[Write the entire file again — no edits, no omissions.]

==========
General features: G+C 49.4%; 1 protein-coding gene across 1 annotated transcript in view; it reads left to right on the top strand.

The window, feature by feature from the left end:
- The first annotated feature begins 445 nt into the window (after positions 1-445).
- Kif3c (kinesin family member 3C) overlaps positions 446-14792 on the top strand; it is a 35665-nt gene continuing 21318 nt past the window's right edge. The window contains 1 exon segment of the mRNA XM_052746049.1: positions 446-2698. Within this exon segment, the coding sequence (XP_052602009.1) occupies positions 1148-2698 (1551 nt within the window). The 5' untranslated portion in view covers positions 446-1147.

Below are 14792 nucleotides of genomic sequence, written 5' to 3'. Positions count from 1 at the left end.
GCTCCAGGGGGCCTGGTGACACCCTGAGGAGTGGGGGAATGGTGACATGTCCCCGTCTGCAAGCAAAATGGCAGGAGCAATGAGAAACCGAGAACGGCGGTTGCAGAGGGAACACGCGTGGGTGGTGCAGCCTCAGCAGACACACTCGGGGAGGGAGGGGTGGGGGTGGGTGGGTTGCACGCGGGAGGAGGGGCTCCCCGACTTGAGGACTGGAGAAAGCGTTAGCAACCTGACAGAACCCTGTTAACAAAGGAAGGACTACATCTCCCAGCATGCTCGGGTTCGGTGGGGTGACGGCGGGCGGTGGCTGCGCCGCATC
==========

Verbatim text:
General features: G+C 49.4%; 1 protein-coding gene across 1 annotated transcript in view; it reads left to right on the top strand.

The window, feature by feature from the left end:
- The first annotated feature begins 445 nt into the window (after positions 1-445).
- Kif3c (kinesin family member 3C) overlaps positions 446-14792 on the top strand; it is a 35665-nt gene continuing 21318 nt past the window's right edge. The window contains 1 exon segment of the mRNA XM_052746049.1: positions 446-2698. Within this exon segment, the coding sequence (XP_052602009.1) occupies positions 1148-2698 (1551 nt within the window). The 5' untranslated portion in view covers positions 446-1147.

Below are 14792 nucleotides of genomic sequence, written 5' to 3'. Positions count from 1 at the left end.
GCTCCAGGGGGCCTGGTGACACCCTGAGGAGTGGGGGAATGGTGACATGTCCCCGTCTGCAAGCAAAATGGCAGGAGCAATGAGAAACCGAGAACGGCGGTTGCAGAGGGAACACGCGTGGGTGGTGCAGCCTCAGCAGACACACTCGGGGAGGGAGGGGTGGGGGTGGGTGGGTTGCACGCGGGAGGAGGGGCTCCCCGACTTGAGGACTGGAGAAAGCGTTAGCAACCTGACAGAACCCTGTTAACAAAGGAAGGACTACATCTCCCAGCATGCTCGGGTTCGGTGGGGTGACGGCGGGCGGTGGCTGCGCCGCATC